"What divides evangelicals today on the economic-immanent Trinity [where the word "economic" refers to the dealings of the Trinity with the created world and the word "immanent" refers to the inner life of God] is whether the subordination of the Son seen in the incarnation is to be read back into the immanent Trinity" (page 263). Most of what Wayne Grudem, for example (see his article "Biblical Evidence for the Eternal Subordination of the Son to the Father" earlier in this paper, section 1) believes about the subordination of the Son to the Father is based on passages of the Bible that speak of the subordination of the Son to the Father before the incarnation or after the resurrection and glorification of the Son. His view (and mine) is not based on his reading back into the immanent Trinity what we learn about the subordination of the Son in His incarnation.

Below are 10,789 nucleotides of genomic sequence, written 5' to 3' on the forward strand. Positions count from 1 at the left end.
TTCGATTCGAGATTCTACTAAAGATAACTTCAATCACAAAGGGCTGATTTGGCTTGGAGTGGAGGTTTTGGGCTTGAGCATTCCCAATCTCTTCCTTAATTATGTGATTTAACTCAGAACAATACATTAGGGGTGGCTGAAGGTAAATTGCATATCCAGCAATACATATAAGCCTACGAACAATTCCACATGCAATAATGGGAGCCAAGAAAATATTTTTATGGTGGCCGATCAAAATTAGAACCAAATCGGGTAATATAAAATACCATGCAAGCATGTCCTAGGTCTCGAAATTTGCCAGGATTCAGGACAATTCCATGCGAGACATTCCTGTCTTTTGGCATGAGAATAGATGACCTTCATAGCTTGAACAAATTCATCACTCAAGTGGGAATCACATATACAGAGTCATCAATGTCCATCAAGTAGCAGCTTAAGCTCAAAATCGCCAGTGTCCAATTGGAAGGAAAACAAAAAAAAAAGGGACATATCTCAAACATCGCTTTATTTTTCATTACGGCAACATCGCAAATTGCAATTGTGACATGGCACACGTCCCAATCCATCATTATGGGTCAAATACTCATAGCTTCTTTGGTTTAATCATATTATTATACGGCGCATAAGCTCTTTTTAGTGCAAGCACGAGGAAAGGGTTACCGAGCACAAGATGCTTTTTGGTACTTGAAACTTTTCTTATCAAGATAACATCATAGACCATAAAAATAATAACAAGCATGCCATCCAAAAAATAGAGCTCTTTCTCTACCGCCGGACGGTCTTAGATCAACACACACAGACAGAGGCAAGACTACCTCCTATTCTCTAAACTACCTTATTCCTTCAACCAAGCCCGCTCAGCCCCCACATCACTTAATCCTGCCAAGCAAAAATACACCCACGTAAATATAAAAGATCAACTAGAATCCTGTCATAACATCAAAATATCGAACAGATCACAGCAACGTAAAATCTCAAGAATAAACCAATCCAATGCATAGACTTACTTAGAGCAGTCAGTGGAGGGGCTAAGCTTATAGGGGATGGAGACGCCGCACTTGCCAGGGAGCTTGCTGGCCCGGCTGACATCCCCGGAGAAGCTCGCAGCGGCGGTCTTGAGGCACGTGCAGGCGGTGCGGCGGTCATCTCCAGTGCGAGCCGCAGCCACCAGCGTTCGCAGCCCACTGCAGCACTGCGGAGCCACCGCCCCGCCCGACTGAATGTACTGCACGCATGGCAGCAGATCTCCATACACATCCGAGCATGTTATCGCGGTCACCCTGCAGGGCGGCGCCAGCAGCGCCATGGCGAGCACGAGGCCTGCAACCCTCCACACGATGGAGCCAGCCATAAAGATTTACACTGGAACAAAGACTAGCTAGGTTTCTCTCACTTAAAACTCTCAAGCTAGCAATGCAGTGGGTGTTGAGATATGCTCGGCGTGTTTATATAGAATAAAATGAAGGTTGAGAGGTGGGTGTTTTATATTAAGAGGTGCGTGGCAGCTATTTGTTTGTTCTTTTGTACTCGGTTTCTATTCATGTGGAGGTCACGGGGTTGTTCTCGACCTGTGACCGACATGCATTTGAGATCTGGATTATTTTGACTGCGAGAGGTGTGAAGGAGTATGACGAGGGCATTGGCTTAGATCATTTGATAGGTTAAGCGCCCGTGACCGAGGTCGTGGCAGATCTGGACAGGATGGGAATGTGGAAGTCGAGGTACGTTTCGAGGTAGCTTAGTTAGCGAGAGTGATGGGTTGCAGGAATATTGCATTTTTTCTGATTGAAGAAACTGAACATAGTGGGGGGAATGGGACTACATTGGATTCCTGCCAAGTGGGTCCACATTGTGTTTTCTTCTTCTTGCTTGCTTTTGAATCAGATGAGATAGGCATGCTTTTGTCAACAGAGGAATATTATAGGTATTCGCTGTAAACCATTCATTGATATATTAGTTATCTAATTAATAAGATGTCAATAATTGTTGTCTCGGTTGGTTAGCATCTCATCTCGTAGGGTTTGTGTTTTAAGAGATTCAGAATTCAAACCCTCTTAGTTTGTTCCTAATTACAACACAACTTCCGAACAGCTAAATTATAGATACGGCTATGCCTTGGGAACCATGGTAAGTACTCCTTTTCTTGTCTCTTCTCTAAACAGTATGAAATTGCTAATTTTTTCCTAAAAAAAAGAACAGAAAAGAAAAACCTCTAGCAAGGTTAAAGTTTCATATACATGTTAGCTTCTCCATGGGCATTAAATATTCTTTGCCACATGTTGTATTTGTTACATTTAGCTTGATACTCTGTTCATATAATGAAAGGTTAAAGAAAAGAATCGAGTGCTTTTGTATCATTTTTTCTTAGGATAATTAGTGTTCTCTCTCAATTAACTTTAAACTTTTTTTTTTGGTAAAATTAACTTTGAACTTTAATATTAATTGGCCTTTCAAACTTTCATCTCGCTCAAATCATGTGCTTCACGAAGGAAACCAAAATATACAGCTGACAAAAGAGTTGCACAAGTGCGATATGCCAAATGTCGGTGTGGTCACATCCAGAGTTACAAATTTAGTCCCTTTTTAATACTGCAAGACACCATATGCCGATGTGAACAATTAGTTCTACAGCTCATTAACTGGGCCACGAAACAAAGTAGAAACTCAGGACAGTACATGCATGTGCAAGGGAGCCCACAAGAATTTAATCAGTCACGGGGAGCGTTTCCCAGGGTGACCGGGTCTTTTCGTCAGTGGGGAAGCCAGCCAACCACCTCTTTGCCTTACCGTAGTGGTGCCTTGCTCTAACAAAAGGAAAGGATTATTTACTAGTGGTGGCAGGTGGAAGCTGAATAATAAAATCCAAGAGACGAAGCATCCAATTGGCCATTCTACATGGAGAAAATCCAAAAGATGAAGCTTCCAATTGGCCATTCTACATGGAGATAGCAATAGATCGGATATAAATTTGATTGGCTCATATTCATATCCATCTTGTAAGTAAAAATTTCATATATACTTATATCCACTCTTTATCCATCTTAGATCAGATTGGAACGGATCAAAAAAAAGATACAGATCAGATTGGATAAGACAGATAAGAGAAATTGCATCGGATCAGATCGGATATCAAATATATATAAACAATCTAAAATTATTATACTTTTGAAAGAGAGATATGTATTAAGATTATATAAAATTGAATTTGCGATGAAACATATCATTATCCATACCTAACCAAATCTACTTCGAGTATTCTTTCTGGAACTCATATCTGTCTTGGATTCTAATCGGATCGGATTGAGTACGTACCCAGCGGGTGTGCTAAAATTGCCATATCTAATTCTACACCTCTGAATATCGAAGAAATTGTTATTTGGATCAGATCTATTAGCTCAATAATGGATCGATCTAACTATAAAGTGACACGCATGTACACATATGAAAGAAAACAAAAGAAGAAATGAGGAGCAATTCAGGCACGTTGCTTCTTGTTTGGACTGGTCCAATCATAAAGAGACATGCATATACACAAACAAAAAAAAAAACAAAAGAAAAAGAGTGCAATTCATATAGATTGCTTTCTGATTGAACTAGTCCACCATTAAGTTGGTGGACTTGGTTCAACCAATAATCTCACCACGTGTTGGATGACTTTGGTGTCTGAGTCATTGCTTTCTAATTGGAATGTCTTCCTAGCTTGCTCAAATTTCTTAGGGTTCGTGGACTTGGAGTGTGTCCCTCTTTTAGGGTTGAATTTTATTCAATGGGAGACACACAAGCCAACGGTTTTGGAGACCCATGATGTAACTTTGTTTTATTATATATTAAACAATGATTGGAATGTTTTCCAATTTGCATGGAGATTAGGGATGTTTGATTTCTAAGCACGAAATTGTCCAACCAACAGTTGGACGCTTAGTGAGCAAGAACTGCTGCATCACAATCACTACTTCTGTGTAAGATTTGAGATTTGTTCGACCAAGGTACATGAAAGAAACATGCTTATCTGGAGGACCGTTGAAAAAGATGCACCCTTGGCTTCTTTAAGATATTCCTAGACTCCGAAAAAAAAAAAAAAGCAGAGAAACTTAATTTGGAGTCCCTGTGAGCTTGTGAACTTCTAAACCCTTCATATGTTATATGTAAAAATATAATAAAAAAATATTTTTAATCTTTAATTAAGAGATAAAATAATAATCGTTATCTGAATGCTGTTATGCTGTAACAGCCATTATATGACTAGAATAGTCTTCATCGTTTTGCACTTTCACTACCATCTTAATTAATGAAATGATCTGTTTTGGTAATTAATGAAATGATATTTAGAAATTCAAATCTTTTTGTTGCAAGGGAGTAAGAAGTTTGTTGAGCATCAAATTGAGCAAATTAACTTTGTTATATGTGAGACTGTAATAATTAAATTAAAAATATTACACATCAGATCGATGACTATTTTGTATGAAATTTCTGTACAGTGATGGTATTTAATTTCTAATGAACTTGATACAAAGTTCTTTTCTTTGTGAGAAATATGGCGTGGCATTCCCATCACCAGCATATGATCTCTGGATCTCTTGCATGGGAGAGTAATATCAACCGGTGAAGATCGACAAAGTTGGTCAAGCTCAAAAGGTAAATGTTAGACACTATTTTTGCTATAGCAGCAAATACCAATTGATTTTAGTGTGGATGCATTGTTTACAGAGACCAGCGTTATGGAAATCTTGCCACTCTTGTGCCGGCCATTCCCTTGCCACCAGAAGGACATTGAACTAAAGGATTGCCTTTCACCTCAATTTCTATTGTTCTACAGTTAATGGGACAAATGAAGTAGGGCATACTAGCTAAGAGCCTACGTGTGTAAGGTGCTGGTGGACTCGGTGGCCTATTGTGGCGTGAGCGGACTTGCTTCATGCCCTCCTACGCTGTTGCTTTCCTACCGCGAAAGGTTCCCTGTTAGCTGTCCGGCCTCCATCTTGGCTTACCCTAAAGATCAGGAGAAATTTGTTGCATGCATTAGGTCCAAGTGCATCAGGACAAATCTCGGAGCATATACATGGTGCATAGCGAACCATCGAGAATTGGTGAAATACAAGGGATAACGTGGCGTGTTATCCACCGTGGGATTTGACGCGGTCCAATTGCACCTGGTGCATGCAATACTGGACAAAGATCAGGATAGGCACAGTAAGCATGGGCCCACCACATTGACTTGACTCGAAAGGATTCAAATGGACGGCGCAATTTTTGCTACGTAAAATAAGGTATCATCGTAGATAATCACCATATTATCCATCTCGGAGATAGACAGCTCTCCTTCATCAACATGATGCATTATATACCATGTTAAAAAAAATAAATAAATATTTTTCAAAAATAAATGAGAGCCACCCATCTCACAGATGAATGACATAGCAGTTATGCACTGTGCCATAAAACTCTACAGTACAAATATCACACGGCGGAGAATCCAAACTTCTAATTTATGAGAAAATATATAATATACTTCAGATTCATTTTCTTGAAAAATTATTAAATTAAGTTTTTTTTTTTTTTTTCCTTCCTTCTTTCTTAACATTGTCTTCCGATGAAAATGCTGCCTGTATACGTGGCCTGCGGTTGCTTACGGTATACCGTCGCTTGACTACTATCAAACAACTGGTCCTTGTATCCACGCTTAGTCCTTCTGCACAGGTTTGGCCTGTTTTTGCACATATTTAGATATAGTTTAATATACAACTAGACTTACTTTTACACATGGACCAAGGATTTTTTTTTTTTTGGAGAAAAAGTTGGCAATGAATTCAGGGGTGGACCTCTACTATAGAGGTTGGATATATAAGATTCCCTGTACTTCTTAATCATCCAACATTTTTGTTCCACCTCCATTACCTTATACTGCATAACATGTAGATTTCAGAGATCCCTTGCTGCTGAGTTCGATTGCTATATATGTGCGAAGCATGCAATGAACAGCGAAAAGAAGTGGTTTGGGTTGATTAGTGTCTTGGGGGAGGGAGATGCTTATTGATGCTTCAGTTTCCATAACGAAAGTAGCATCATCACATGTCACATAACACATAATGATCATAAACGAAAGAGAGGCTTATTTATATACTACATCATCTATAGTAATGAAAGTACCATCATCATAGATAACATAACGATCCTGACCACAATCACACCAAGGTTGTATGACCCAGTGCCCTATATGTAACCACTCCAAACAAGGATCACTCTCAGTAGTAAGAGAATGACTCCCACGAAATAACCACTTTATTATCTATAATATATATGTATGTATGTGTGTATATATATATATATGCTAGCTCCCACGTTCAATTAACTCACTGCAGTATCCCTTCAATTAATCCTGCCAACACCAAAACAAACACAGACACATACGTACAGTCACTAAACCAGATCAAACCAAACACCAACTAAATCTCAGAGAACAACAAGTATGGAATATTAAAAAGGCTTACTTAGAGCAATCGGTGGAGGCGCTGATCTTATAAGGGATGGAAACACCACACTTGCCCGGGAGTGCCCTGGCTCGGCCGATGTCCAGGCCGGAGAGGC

May the will of God be fully accomplished through this paper and His people (very much including Kevin Giles) be edified!
Copyright by Karl Kemp
http://www.karlkempteachingministries.com Karl Kemp worked as an engineer in the space field throughout the 60s. He became a born-again Christian in 1964. He received an MA in Biblical Studies in 1972. He has been a Bible teacher for 45 years. See the website for more info on his books, papers, etc.